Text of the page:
Life after Rolo

Here’s a quick update on my writing life, starting with the bad news: My YA comedy drama The Reinvention of Rolo Rawlings has reached the end of its submissions journey with publishers, and no one has taken it on. Cue violins, quivering lip, 50 kilo shipment of Minstrels due any minute.

The good news is that Rolo clearly hit the right note on many fronts as it earned me a super-supportive literary agent, was shortlisted for the Bath Children’s Novel Award 2017, and gained a lot of love and praise from children’s publishers across the board.

So why didn’t publishers want it? Well some didn’t want it because it didn’t fit on their list, or was too old or too young for their particular market. A few didn’t gel with it. One or two felt it was too domestic. A few weren’t sure where to position it as they felt it fell between Middle Grade and Teen. Basically it seems that domestic comedy drama for teens is a high-risk genre at the moment. (The Middle Grade market, however, is a different story – pardon the pun.)

While all this sounds a bit doom and gloom, many of the editors who rejected Rolo, did so with constructive feedback and a lot of praise, which made it an easier pill to swallow. One editor said, “I think the humour and the writing and the style is all there – it’s wonderful, it made me belly-laugh and left me feeling very satisfied with life.” I seriously couldn’t wish for a better response than that! (Apart from one that says SIGN HER UP NOW obviously.)

What next? I’ve resisted the invitation to rewrite Rolo for a younger audience, and instead will get to work on a new project aimed at the 9-11 age group. My new story will have all the humour, warmth and grossness that Rolo had, but without the naughtier words and sexual references. Right. I’d better get cracking then. There’s a mountain to climb and I’m not even at Basecamp yet!

In the meantime, here are the first few chapters of The Reinvention of Rolo Rawlings, which I still hope, one day, will make lots of kids – and adults – smile.

Chapter 1

Saturday 23rd September

Lacey had gone too far this time.

We were supposed to be living life as normally as possible – not letting our “current situation” defeat us. So you could say that keeping up our sibling rivalry was about as normal as you could get. Only the rivalry had just been stepped up a notch, and had – thanks to my older sister – left normal levels eating her dust.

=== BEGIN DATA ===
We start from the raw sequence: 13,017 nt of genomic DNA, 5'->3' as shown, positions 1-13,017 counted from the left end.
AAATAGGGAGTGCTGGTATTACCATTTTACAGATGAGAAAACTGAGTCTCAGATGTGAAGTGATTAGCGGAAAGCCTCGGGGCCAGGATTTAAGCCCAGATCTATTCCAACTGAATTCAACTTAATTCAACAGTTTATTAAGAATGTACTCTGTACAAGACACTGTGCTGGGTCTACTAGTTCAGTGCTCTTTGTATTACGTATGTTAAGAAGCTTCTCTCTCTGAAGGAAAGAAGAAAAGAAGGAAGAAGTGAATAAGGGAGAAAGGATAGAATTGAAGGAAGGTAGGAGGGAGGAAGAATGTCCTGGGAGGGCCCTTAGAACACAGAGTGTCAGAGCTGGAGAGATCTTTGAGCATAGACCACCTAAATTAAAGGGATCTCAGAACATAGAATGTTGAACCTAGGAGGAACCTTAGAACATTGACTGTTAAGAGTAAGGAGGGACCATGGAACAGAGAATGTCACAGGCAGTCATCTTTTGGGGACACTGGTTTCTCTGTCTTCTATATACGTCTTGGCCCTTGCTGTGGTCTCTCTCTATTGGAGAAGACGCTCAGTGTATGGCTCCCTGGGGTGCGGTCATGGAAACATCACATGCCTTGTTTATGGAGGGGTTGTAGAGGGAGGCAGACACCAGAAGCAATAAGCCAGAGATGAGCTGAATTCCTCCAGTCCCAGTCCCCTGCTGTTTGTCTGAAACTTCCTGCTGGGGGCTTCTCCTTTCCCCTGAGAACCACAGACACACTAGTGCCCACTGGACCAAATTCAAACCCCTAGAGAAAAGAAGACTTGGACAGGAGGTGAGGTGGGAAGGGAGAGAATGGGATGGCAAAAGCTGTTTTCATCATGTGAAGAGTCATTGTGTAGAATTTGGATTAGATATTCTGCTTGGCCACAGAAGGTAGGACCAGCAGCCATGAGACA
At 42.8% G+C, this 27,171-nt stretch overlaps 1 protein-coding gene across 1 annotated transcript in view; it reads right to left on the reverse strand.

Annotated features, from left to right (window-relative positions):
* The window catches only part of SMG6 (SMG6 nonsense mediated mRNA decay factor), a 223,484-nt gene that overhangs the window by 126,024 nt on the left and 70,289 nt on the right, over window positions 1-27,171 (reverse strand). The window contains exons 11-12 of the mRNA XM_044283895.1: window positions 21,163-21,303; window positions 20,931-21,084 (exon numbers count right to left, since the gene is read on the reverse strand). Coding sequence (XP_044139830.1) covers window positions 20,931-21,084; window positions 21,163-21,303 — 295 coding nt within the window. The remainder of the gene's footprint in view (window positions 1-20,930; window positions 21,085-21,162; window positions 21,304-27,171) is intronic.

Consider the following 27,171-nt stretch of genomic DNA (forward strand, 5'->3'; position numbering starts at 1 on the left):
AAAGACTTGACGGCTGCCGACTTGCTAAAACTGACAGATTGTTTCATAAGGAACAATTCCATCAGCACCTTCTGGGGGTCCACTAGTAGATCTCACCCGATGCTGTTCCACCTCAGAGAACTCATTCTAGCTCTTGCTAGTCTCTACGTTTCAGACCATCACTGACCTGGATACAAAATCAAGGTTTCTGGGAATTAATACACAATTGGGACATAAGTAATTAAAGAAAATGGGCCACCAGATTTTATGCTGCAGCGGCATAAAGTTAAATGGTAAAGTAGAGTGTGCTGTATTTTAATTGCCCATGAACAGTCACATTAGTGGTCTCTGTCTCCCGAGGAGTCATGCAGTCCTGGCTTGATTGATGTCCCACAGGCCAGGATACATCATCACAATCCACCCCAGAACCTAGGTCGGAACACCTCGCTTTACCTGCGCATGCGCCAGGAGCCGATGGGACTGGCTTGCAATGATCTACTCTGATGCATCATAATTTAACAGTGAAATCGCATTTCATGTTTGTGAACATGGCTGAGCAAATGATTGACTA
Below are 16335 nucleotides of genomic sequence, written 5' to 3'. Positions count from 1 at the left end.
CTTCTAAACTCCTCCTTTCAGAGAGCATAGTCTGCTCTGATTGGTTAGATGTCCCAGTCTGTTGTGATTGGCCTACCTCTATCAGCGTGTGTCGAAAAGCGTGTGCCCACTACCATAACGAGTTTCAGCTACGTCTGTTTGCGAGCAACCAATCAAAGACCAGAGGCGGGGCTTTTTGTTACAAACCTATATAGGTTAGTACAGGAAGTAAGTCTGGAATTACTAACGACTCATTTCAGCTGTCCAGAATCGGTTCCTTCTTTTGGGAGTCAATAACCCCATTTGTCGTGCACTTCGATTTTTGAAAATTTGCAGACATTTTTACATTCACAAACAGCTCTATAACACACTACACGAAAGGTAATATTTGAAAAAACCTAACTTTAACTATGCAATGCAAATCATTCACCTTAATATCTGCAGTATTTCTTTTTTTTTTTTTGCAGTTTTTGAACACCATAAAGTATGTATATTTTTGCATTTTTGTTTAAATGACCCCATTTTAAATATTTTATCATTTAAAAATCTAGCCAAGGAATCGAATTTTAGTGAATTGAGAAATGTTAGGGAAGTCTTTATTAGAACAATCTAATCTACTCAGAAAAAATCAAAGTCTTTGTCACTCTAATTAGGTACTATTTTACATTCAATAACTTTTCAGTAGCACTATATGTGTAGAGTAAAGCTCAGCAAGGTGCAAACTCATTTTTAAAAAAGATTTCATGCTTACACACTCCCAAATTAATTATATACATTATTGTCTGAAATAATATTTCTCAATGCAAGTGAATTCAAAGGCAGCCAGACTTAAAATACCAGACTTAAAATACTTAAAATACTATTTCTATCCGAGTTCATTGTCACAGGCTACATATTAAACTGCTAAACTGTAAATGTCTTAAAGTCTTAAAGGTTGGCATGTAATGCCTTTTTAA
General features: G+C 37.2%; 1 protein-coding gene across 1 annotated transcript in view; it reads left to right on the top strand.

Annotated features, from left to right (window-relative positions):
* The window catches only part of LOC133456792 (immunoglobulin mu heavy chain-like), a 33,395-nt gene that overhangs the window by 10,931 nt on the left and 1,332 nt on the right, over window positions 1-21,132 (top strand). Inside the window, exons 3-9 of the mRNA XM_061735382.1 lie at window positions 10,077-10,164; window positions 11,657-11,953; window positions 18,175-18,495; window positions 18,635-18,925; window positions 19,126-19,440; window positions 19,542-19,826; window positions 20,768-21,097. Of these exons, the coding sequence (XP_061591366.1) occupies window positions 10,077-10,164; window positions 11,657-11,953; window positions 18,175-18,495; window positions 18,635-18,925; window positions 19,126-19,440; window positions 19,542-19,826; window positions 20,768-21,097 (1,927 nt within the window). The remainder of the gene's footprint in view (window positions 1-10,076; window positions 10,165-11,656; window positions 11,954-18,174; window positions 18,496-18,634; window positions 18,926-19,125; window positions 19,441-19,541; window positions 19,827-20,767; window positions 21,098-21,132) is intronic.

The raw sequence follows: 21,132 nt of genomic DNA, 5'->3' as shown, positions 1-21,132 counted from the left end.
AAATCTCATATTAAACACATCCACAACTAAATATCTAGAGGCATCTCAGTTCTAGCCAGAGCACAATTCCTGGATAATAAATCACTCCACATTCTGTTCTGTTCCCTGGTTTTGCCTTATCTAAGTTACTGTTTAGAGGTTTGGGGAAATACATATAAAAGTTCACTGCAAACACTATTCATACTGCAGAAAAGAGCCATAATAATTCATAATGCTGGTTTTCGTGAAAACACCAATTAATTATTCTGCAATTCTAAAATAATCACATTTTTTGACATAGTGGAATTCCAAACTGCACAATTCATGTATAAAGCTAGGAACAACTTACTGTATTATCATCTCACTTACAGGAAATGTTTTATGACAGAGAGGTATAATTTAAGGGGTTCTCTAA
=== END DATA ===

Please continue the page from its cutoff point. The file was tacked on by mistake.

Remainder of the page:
That’s how me and Jake found ourselves stranded, butt-naked, in the deep end of The Prince Regent swimming pool – clinging to the side with one hand, covering our crown jewels with the other. A few people who’d witnessed Lacey (also known as Satan In A Skirt) and her best friend Paige rip off our trunks ten minutes earlier, were pointing and sniggering. Worst of all, Mattie Clemence – who was idly doing backstroke up and down the pool – was likely to notice us at any minute.

‘For God’s sake, Jake! A handstand competition? You should’ve known it was a prank,’ I groaned.

You’re her brother, Rolo. You should’ve known!’ he protested.

Half-brother.’ I didn’t admit that I’d hoped my well-perfected handstand would attract Mattie’s attention. (It didn’t.)

‘Yeah, well I can’t help it if I get distracted by your sister in a bikini.’


‘I thought she was flirting with me…’ Jake rolled his eyes.

‘Jake, for the millionth time, she’s not interested in Year 9 boys. She’s not interested in anyone who isn’t Curt the Cock Cripps – except for Zac Efron.’

‘Well on the bright side, at least Curt the Cock isn’t here to make things worse.’

As if things could get any worse! My teeth were chattering and Jake’s lips were turning blue. I watched as Mattie completed another length, flipped around and kicked off again without taking her eyes off the ceiling. In under three weeks, Bevensleigh High’s newest arrival had somehow managed to take over my brain without even knowing I existed. And although I really wanted her to acknowledge my existence, now was seriously not the time.

Jake scanned our surroundings. ‘How do we get out without getting arrested for indecent exposure in a public place?’

‘Floats! We borrow their floats.’ I pointed to two boys aged about six or seven, gripping green, frog-shaped polystyrene floats and splashing their way towards us.

As someone who was teased at school for having an interest in amphibians, covering myself with a frog-shaped float wasn’t exactly an ideal solution, but I had no choice.

I paddled over to them, trying to keep my body vertical and my trunkless butt-cheeks undetected.

‘Scuse me, lads, can we borrow your floats a minute?’ I asked, treading water.

‘No,’ one of them replied, eyeing me suspiciously.

‘Just for a minute – I promise we’ll give them straight back.’

‘No, you’re strangers!’ He swam off. Fair play.

I pedalled an imaginary unicycle back to Jake.

‘Plan B?’ asked Jake. We looked at each other and understood what needed to be done. God was Lacey going to pay for this.

When our targets reached the shallow end, we casually made our way towards them, snatched their floats and swam like the clappers. As we clambered up the steps, we could hear shouting and crying, followed by the ear-splitting screech of a whistle. It didn’t matter – we were out, backs to the wall, our privates shielded by floats.

We side-galloped to the changing rooms, chased by a whistle-blowing lifeguard, only to find our path blocked by none other than Curt the Cock Cripps and Satan’s sidekick, Paige.

Before we could stop them, they whipped the floats out of our hands and tossed them back into the pool. Stunned by the shock of being ambushed, we froze – only for a nanosecond, but long enough for my scheming sister and a bunch of her stupid cackling friends to get a good eyeful of our fruit and nuts from the spectators’ gallery.